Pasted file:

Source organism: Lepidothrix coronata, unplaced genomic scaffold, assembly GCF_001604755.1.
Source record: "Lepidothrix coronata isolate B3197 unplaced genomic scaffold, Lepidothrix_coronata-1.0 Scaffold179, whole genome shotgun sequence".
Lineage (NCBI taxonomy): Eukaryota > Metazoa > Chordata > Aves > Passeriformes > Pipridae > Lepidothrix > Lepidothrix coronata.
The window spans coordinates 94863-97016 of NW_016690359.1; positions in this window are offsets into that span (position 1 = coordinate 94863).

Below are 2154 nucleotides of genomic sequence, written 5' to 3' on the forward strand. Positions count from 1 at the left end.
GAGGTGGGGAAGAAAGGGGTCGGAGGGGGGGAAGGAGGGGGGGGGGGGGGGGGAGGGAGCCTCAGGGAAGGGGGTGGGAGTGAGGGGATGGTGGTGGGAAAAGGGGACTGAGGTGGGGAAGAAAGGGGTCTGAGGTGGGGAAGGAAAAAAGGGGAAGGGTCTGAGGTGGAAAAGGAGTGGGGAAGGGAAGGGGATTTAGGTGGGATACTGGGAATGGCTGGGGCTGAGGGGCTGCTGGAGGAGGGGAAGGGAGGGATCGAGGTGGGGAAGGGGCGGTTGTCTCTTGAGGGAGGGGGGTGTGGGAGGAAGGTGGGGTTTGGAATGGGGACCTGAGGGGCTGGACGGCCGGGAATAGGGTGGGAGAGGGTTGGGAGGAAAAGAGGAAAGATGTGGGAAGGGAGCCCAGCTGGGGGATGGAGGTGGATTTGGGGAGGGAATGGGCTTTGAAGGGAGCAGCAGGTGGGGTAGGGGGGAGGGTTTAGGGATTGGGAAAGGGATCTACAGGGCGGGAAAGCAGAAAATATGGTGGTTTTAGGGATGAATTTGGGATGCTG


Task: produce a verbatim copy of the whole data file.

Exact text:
Source organism: Lepidothrix coronata, unplaced genomic scaffold, assembly GCF_001604755.1.
Source record: "Lepidothrix coronata isolate B3197 unplaced genomic scaffold, Lepidothrix_coronata-1.0 Scaffold179, whole genome shotgun sequence".
Lineage (NCBI taxonomy): Eukaryota > Metazoa > Chordata > Aves > Passeriformes > Pipridae > Lepidothrix > Lepidothrix coronata.
The window spans coordinates 94863-97016 of NW_016690359.1; positions in this window are offsets into that span (position 1 = coordinate 94863).

Below are 2154 nucleotides of genomic sequence, written 5' to 3' on the forward strand. Positions count from 1 at the left end.
GAGGTGGGGAAGAAAGGGGTCGGAGGGGGGGAAGGAGGGGGGGGGGGGGGGGGAGGGAGCCTCAGGGAAGGGGGTGGGAGTGAGGGGATGGTGGTGGGAAAAGGGGACTGAGGTGGGGAAGAAAGGGGTCTGAGGTGGGGAAGGAAAAAAGGGGAAGGGTCTGAGGTGGAAAAGGAGTGGGGAAGGGAAGGGGATTTAGGTGGGATACTGGGAATGGCTGGGGCTGAGGGGCTGCTGGAGGAGGGGAAGGGAGGGATCGAGGTGGGGAAGGGGCGGTTGTCTCTTGAGGGAGGGGGGTGTGGGAGGAAGGTGGGGTTTGGAATGGGGACCTGAGGGGCTGGACGGCCGGGAATAGGGTGGGAGAGGGTTGGGAGGAAAAGAGGAAAGATGTGGGAAGGGAGCCCAGCTGGGGGATGGAGGTGGATTTGGGGAGGGAATGGGCTTTGAAGGGAGCAGCAGGTGGGGTAGGGGGGAGGGTTTAGGGATTGGGAAAGGGATCTACAGGGCGGGAAAGCAGAAAATATGGTGGTTTTAGGGATGAATTTGGGATGCTG